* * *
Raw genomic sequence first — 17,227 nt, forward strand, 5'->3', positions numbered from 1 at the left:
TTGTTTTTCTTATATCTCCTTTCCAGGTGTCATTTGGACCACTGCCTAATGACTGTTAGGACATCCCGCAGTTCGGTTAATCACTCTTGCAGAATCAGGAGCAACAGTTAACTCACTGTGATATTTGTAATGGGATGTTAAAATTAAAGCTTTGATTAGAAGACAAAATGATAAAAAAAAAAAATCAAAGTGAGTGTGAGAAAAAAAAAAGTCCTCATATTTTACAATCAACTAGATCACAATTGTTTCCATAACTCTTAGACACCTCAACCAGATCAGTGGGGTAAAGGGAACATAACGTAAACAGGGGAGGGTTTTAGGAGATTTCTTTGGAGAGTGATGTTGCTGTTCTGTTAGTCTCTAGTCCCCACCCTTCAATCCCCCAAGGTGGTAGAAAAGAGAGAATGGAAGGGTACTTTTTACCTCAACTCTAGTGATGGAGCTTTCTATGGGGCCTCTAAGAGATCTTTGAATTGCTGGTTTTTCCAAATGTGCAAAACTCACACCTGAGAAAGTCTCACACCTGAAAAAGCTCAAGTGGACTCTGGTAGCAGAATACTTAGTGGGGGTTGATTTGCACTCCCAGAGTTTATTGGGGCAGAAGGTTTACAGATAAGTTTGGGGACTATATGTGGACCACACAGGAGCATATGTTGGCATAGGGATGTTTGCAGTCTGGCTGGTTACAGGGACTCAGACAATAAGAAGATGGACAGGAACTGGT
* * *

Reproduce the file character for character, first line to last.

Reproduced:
Raw genomic sequence first — 17,227 nt, forward strand, 5'->3', positions numbered from 1 at the left:
TTGTTTTTCTTATATCTCCTTTCCAGGTGTCATTTGGACCACTGCCTAATGACTGTTAGGACATCCCGCAGTTCGGTTAATCACTCTTGCAGAATCAGGAGCAACAGTTAACTCACTGTGATATTTGTAATGGGATGTTAAAATTAAAGCTTTGATTAGAAGACAAAATGATAAAAAAAAAAAATCAAAGTGAGTGTGAGAAAAAAAAAAGTCCTCATATTTTACAATCAACTAGATCACAATTGTTTCCATAACTCTTAGACACCTCAACCAGATCAGTGGGGTAAAGGGAACATAACGTAAACAGGGGAGGGTTTTAGGAGATTTCTTTGGAGAGTGATGTTGCTGTTCTGTTAGTCTCTAGTCCCCACCCTTCAATCCCCCAAGGTGGTAGAAAAGAGAGAATGGAAGGGTACTTTTTACCTCAACTCTAGTGATGGAGCTTTCTATGGGGCCTCTAAGAGATCTTTGAATTGCTGGTTTTTCCAAATGTGCAAAACTCACACCTGAGAAAGTCTCACACCTGAAAAAGCTCAAGTGGACTCTGGTAGCAGAATACTTAGTGGGGGTTGATTTGCACTCCCAGAGTTTATTGGGGCAGAAGGTTTACAGATAAGTTTGGGGACTATATGTGGACCACACAGGAGCATATGTTGGCATAGGGATGTTTGCAGTCTGGCTGGTTACAGGGACTCAGACAATAAGAAGATGGACAGGAACTGGT